“We are not just doing home loans, refinancing and investment properties, we are doing everything now. We really are that one-stop shop and that just makes you become the finance go-to person for clients… it generates a conversation for clients to come back.”
Mr Cantor agrees, adding that first and foremost the benefit of offering insurance is helping to protect clients and provide them with a more holistic financial service.
“It positions [brokers] to act in a wider capacity as their trusted financial adviser instead of just being a mortgage broker,” he says.
Adding insurance to your offering is also beneficial from a financial perspective as it can boost a brokerage’s bottom line. Spectrum Wealth Advisers’ Mr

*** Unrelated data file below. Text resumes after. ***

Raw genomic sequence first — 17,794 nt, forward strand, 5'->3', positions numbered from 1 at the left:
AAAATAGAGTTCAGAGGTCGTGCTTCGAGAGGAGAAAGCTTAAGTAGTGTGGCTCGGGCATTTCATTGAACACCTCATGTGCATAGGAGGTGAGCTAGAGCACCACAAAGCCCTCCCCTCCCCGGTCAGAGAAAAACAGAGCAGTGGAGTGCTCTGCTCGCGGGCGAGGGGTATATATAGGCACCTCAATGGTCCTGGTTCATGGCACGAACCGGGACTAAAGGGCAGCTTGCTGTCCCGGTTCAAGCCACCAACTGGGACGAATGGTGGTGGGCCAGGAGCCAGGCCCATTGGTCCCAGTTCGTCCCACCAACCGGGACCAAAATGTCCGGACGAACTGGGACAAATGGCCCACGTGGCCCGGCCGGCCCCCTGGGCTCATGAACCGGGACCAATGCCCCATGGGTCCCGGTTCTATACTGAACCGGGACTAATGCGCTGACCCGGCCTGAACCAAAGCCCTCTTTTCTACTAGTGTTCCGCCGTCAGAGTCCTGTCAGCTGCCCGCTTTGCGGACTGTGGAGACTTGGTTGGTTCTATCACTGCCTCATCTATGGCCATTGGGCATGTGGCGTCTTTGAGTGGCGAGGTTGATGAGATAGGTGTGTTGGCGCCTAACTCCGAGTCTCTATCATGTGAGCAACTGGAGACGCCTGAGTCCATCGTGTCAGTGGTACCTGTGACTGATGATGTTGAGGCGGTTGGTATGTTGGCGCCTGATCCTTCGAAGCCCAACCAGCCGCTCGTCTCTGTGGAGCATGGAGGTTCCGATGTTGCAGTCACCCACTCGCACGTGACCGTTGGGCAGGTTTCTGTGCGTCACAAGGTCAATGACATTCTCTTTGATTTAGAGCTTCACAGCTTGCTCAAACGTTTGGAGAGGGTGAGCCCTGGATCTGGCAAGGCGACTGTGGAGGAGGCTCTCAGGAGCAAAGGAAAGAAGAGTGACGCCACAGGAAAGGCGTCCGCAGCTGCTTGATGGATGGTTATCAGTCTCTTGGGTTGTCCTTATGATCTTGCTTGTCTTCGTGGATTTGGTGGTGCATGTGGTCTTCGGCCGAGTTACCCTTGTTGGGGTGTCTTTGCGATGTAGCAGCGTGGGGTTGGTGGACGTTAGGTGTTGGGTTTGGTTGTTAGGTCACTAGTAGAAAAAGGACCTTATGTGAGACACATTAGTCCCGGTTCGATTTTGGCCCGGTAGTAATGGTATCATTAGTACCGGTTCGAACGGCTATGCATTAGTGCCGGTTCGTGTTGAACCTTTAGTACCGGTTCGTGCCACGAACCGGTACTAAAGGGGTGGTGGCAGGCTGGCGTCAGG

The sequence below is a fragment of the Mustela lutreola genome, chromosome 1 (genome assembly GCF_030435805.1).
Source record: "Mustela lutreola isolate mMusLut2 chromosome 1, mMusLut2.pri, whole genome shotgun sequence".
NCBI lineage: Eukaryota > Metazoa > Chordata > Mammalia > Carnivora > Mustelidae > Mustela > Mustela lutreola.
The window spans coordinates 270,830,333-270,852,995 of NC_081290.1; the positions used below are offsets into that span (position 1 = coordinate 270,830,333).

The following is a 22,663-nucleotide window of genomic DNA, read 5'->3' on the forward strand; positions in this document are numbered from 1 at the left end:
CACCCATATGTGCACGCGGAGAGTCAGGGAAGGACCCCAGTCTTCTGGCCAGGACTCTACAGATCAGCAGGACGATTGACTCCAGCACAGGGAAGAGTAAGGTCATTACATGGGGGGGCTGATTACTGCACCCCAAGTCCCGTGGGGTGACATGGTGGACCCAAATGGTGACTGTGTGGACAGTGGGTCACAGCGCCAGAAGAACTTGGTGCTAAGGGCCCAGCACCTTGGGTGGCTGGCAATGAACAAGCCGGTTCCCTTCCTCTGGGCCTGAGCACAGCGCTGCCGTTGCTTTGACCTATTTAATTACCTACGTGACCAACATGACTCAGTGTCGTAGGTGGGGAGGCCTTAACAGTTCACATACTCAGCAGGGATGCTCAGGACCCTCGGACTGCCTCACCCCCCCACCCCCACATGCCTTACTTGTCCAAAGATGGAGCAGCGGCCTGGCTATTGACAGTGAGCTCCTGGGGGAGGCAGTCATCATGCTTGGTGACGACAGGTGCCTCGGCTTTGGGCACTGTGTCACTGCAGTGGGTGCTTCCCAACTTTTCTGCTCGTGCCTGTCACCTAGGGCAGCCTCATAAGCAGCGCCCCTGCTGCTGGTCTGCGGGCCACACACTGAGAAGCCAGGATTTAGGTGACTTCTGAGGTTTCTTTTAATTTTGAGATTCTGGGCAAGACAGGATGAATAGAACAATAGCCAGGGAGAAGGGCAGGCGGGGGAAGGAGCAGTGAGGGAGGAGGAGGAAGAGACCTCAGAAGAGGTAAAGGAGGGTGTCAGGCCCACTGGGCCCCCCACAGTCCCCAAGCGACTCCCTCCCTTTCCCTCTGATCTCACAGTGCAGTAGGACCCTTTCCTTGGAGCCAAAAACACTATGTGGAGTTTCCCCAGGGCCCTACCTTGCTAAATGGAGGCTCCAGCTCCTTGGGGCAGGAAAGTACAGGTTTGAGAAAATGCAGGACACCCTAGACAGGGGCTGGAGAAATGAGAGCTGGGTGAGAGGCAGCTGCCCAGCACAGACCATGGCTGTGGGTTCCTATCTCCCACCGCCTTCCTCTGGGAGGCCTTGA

Schroeder points out that although it can take a bit of extra time and effort to integrate insurance into your proposition, it can ultimately financially bolster the overall capital value of your business.
“Most mortgage books bring in about one, maybe 1.2 times their income. So, if you're earning $100,000 a year, you can sell your book for $120,000.
“Because of the nature of the demand and the nature of the market yet to be serviced, insurance books are selling for almost four times… a mortgage broker can sell his $100,000 book for $120,000, and the insurance guy can sell his for $400,000.
“It's a massive, massive difference in terms of capital value of your business.”
How to have the insurance conversation